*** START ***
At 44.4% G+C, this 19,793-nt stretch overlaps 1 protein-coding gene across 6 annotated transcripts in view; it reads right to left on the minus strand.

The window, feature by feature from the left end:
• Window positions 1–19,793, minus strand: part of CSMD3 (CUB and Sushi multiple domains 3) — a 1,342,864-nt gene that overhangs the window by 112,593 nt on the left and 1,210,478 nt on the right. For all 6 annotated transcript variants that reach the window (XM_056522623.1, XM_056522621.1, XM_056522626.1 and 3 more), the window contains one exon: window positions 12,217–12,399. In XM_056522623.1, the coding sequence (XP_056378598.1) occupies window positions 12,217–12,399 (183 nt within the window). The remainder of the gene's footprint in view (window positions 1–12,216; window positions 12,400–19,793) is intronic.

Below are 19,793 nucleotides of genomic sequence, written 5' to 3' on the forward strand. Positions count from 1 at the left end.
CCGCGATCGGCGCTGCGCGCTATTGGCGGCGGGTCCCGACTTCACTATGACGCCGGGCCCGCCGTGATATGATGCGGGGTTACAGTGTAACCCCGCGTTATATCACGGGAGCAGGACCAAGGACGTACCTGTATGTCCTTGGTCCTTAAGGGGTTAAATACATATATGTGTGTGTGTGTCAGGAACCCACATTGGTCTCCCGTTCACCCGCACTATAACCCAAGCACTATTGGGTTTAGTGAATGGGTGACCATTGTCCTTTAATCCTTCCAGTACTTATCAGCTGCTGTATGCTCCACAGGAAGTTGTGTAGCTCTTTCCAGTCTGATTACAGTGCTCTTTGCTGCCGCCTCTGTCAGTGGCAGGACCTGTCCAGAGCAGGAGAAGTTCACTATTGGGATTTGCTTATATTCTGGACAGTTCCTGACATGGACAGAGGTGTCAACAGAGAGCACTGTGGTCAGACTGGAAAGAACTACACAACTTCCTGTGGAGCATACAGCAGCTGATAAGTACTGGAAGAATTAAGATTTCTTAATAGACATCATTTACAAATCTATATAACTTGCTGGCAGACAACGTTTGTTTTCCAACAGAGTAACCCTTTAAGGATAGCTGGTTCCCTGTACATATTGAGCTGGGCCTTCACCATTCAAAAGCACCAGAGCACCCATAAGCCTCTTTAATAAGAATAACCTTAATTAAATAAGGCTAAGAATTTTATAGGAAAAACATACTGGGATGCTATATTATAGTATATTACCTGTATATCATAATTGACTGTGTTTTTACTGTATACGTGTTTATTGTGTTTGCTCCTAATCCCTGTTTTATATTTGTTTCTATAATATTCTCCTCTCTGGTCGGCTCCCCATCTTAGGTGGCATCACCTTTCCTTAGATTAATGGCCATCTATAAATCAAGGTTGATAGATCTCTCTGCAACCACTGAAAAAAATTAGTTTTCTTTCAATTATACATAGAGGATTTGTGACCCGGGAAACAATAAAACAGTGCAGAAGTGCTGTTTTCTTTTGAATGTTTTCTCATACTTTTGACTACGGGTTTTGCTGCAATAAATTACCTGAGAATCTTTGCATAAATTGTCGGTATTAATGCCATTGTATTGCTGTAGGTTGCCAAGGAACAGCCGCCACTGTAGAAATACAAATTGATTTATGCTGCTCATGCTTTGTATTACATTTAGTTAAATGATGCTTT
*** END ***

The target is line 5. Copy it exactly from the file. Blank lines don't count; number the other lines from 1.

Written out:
CCGCGATCGGCGCTGCGCGCTATTGGCGGCGGGTCCCGACTTCACTATGACGCCGGGCCCGCCGTGATATGATGCGGGGTTACAGTGTAACCCCGCGTTATATCACGGGAGCAGGACCAAGGACGTACCTGTATGTCCTTGGTCCTTAAGGGGTTAAATACATATATGTGTGTGTGTGTCAGGAACCCACATTGGTCTCCCGTTCACCCGCACTATAACCCAAGCACTATTGGGTTTAGTGAATGGGTGACCATTGTCCTTTAATCCTTCCAGTACTTATCAGCTGCTGTATGCTCCACAGGAAGTTGTGTAGCTCTTTCCAGTCTGATTACAGTGCTCTTTGCTGCCGCCTCTGTCAGTGGCAGGACCTGTCCAGAGCAGGAGAAGTTCACTATTGGGATTTGCTTATATTCTGGACAGTTCCTGACATGGACAGAGGTGTCAACAGAGAGCACTGTGGTCAGACTGGAAAGAACTACACAACTTCCTGTGGAGCATACAGCAGCTGATAAGTACTGGAAGAATTAAGATTTCTTAATAGACATCATTTACAAATCTATATAACTTGCTGGCAGACAACGTTTGTTTTCCAACAGAGTAACCCTTTAAGGATAGCTGGTTCCCTGTACATATTGAGCTGGGCCTTCACCATTCAAAAGCACCAGAGCACCCATAAGCCTCTTTAATAAGAATAACCTTAATTAAATAAGGCTAAGAATTTTATAGGAAAAACATACTGGGATGCTATATTATAGTATATTACCTGTATATCATAATTGACTGTGTTTTTACTGTATACGTGTTTATTGTGTTTGCTCCTAATCCCTGTTTTATATTTGTTTCTATAATATTCTCCTCTCTGGTCGGCTCCCCATCTTAGGTGGCATCACCTTTCCTTAGATTAATGGCCATCTATAAATCAAGGTTGATAGATCTCTCTGCAACCACTGAAAAAAATTAGTTTTCTTTCAATTATACATAGAGGATTTGTGACCCGGGAAACAATAAAACAGTGCAGAAGTGCTGTTTTCTTTTGAATGTTTTCTCATACTTTTGACTACGGGTTTTGCTGCAATAAATTACCTGAGAATCTTTGCATAAATTGTCGGTATTAATGCCATTGTATTGCTGTAGGTTGCCAAGGAACAGCCGCCACTGTAGAAATACAAATTGATTTATGCTGCTCATGCTTTGTATTACATTTAGTTAAATGATGCTTT